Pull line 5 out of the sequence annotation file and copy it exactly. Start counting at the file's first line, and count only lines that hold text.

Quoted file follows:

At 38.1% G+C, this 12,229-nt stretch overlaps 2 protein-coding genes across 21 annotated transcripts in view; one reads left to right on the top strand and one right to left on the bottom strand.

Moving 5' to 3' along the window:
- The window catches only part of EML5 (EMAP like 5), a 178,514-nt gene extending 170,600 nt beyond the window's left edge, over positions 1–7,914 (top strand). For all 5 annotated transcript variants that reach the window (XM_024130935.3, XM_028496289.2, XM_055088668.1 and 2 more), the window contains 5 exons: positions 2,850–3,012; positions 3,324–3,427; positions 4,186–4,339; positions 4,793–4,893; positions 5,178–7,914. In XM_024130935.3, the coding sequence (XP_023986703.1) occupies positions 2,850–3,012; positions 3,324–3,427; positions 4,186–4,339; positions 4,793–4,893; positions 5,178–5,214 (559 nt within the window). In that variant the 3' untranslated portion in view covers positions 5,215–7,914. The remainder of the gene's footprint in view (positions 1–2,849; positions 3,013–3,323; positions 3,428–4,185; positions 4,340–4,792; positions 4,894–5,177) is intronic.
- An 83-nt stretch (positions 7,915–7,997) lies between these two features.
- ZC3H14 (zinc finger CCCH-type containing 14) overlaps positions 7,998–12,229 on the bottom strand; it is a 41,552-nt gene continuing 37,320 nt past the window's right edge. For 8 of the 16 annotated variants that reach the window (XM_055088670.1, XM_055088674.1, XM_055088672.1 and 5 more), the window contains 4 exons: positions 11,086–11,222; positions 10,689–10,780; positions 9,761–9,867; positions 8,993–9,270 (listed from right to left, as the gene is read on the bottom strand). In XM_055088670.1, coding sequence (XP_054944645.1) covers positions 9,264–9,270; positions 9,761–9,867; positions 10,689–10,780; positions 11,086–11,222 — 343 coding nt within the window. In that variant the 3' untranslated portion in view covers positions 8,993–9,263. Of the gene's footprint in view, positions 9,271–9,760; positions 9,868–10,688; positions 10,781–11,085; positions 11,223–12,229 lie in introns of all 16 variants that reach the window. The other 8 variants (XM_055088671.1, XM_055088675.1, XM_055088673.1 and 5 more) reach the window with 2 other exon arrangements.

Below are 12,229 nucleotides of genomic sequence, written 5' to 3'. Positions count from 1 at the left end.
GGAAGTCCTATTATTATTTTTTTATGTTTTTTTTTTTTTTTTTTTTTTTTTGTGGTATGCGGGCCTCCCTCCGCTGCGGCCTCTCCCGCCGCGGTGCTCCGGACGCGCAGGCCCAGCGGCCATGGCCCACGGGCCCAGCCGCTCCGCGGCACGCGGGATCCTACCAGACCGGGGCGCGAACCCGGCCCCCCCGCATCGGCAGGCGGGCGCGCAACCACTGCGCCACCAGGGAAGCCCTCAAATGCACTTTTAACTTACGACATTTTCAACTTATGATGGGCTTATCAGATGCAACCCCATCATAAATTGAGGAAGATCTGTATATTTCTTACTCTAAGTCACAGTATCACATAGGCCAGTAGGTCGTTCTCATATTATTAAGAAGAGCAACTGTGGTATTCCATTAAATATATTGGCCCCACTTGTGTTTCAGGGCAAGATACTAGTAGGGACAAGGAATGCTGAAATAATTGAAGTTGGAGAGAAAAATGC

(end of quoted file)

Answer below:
- ZC3H14 (zinc finger CCCH-type containing 14) overlaps positions 7,998–12,229 on the bottom strand; it is a 41,552-nt gene continuing 37,320 nt past the window's right edge. For 8 of the 16 annotated variants that reach the window (XM_055088670.1, XM_055088674.1, XM_055088672.1 and 5 more), the window contains 4 exons: positions 11,086–11,222; positions 10,689–10,780; positions 9,761–9,867; positions 8,993–9,270 (listed from right to left, as the gene is read on the bottom strand). In XM_055088670.1, coding sequence (XP_054944645.1) covers positions 9,264–9,270; positions 9,761–9,867; positions 10,689–10,780; positions 11,086–11,222 — 343 coding nt within the window. In that variant the 3' untranslated portion in view covers positions 8,993–9,263. Of the gene's footprint in view, positions 9,271–9,760; positions 9,868–10,688; positions 10,781–11,085; positions 11,223–12,229 lie in introns of all 16 variants that reach the window. The other 8 variants (XM_055088671.1, XM_055088675.1, XM_055088673.1 and 5 more) reach the window with 2 other exon arrangements.